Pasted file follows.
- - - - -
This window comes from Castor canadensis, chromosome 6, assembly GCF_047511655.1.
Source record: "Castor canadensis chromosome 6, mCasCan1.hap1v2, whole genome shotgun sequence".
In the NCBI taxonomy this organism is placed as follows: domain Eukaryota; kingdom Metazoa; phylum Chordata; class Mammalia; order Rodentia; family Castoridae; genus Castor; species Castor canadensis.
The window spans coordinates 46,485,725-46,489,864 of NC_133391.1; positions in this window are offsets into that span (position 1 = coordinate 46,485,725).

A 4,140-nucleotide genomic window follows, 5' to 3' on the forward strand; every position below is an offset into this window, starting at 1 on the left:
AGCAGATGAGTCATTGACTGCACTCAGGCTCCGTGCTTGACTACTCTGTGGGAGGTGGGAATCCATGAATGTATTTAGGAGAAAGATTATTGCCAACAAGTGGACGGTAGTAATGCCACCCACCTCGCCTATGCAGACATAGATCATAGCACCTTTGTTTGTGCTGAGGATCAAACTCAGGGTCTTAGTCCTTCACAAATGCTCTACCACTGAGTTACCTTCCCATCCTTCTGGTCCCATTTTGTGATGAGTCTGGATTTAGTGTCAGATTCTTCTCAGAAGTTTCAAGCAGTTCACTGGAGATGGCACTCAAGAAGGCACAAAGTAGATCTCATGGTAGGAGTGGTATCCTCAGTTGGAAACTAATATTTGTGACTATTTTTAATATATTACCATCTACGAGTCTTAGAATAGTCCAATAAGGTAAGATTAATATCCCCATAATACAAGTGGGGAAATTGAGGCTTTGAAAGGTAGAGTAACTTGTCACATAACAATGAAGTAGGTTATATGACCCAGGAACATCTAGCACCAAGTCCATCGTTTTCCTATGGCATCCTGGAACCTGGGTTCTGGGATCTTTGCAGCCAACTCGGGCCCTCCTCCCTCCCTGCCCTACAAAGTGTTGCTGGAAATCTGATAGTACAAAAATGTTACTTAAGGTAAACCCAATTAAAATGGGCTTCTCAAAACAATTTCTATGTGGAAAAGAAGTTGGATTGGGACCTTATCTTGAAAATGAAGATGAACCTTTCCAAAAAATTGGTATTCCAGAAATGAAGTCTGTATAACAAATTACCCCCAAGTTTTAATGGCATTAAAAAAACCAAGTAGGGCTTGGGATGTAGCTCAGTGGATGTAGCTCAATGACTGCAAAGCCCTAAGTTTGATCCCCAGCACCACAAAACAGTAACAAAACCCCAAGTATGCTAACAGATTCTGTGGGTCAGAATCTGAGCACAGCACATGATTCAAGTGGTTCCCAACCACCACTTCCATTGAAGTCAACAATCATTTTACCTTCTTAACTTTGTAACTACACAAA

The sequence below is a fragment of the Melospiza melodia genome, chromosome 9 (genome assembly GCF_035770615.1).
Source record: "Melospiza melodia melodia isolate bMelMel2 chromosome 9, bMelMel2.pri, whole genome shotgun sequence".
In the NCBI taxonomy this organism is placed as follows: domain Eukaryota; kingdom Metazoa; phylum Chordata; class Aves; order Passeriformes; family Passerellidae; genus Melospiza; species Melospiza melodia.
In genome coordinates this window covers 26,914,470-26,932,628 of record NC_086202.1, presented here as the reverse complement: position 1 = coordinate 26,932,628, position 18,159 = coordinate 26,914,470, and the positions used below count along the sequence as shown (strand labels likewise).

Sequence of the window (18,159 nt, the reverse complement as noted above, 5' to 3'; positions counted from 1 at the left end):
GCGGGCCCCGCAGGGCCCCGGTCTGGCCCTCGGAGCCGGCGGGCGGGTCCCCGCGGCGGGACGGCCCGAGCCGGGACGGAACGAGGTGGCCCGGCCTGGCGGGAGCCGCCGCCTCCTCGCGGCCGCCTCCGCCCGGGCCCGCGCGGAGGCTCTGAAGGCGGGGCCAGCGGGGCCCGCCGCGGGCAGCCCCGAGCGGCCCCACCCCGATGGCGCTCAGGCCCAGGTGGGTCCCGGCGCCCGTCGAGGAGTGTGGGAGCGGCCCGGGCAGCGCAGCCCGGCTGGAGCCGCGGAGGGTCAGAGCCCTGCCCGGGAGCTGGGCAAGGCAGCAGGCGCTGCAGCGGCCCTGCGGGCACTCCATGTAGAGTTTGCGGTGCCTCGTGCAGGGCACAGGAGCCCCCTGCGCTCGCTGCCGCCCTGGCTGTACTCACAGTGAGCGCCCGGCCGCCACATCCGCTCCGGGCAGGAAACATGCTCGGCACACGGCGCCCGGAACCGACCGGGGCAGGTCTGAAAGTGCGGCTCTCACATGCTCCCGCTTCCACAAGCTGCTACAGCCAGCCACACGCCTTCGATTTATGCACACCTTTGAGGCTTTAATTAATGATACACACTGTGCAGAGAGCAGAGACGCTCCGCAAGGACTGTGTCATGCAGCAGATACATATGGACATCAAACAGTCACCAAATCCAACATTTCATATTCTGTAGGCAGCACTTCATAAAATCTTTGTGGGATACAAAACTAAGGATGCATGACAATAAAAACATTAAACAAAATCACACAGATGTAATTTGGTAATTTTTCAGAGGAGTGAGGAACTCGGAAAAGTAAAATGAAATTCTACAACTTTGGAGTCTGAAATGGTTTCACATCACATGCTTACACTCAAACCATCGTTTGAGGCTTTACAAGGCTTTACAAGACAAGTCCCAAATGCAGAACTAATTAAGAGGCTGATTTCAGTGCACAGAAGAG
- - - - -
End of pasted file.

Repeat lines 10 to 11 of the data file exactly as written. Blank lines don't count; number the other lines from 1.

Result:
In genome coordinates this window covers 26,914,470-26,932,628 of record NC_086202.1, presented here as the reverse complement: position 1 = coordinate 26,932,628, position 18,159 = coordinate 26,914,470, and the positions used below count along the sequence as shown (strand labels likewise).

Sequence of the window (18,159 nt, the reverse complement as noted above, 5' to 3'; positions counted from 1 at the left end):